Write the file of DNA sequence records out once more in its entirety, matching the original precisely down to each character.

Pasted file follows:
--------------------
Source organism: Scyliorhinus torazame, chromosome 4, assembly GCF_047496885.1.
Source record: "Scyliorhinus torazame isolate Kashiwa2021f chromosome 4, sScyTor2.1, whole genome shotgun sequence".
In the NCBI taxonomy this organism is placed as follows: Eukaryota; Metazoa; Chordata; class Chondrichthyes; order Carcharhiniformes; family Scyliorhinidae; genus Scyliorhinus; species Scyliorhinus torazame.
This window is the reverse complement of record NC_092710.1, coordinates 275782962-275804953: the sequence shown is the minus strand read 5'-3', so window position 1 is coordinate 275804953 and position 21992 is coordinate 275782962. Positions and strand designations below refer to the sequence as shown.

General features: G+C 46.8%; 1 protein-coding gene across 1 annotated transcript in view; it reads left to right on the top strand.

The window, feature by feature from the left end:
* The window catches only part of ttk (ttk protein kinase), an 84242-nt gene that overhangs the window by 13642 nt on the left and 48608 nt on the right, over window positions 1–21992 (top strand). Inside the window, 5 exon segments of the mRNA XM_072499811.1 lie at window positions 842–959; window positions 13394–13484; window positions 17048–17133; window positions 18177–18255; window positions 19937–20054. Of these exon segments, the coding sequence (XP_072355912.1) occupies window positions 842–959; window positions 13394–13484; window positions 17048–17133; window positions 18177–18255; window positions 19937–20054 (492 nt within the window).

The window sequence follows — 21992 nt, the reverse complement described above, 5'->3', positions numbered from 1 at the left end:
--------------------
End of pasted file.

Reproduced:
Source organism: Scyliorhinus torazame, chromosome 4, assembly GCF_047496885.1.
Source record: "Scyliorhinus torazame isolate Kashiwa2021f chromosome 4, sScyTor2.1, whole genome shotgun sequence".
In the NCBI taxonomy this organism is placed as follows: Eukaryota; Metazoa; Chordata; class Chondrichthyes; order Carcharhiniformes; family Scyliorhinidae; genus Scyliorhinus; species Scyliorhinus torazame.
This window is the reverse complement of record NC_092710.1, coordinates 275782962-275804953: the sequence shown is the minus strand read 5'-3', so window position 1 is coordinate 275804953 and position 21992 is coordinate 275782962. Positions and strand designations below refer to the sequence as shown.

General features: G+C 46.8%; 1 protein-coding gene across 1 annotated transcript in view; it reads left to right on the top strand.

The window, feature by feature from the left end:
* The window catches only part of ttk (ttk protein kinase), an 84242-nt gene that overhangs the window by 13642 nt on the left and 48608 nt on the right, over window positions 1–21992 (top strand). Inside the window, 5 exon segments of the mRNA XM_072499811.1 lie at window positions 842–959; window positions 13394–13484; window positions 17048–17133; window positions 18177–18255; window positions 19937–20054. Of these exon segments, the coding sequence (XP_072355912.1) occupies window positions 842–959; window positions 13394–13484; window positions 17048–17133; window positions 18177–18255; window positions 19937–20054 (492 nt within the window).

The window sequence follows — 21992 nt, the reverse complement described above, 5'->3', positions numbered from 1 at the left end: